- “Trump complained that there wasn’t enough money included in the deal for his promised wall along the U.S.-Mexico border. He also objected that Democratic proposals to adjust the visa lottery and federal policy for immigrants with temporary protected status were going to drive more people from countries he deemed undesirable into the United States instead of attracting immigrants from places like Norway and Asia, people familiar with the meeting said. Attendees who were alarmed by the racial undertones of Trump’s remarks were further disturbed when the topic of the Congressional Black Caucus (CBC) came up, these people said. At one point, Durbin told the president that members of that caucus—an influential House group—would be more likely to agree to a deal if certain countries were included in the proposed protections, according to people familiar with the meeting. Trump was curt and dismissive, saying he was not making immigration policy to cater to the CBC and did not particularly care about that bloc’s demands, according to people briefed on the meeting.”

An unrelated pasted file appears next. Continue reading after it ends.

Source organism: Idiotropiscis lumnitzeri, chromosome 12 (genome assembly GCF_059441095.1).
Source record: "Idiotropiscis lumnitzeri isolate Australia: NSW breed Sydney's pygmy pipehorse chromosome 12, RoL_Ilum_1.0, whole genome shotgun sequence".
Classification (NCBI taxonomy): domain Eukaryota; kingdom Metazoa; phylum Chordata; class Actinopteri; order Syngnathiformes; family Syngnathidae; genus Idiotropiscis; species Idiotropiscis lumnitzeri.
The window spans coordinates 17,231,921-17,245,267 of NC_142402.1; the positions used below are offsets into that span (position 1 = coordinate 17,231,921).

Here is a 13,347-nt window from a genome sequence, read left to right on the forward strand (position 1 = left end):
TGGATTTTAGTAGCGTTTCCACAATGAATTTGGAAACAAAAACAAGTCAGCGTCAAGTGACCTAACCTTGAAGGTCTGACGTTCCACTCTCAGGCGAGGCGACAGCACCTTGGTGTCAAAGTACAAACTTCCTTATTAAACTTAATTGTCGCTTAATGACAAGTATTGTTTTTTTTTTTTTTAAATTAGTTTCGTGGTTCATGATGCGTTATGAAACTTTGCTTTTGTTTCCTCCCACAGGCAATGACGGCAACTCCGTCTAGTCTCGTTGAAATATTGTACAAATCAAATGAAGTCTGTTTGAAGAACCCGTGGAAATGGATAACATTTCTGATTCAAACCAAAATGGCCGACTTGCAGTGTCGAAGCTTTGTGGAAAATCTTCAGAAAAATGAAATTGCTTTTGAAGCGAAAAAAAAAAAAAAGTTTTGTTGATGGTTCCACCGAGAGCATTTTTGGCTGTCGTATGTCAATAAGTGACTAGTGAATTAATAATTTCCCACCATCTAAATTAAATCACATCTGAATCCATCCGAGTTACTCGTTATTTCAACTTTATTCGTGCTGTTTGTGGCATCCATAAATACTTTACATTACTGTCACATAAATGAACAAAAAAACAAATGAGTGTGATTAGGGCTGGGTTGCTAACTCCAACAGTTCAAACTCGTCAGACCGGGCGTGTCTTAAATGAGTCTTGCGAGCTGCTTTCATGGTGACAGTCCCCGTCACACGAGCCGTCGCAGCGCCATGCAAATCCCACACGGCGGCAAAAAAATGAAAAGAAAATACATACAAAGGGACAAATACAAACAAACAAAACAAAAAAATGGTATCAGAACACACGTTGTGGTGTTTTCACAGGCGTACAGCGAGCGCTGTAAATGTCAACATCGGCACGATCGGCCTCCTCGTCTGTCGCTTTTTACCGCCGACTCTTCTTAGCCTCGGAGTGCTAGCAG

The Democrats’ only real leverage to force recalcitrant Republicans to pass a DACA fix—and prevention the potential deportations of up to eight hundred thousand young people brought to the country as children—is the threat of a shutdown. Democrats believe Republicans will be blamed for any shutdown, since Republicans control Washington, D.C., and the unpopular border wall is the hill they’ll be choosing to die on. Couple that with Trump’s racist remarks, and it’s hard to see how the president comes out looking good. Republicans, meanwhile, will likely aim for another short-term extension, for which they’ll need nine Democrats—presumably those from Trump states.
- Tl;dr: While a clean DACA bill could likely pass both houses of Congress, it would anger the GOP’s immigration hardliners, which is something Trump hasn’t been willing to do. In any event, the GOP is now using human beings as bargaining chips.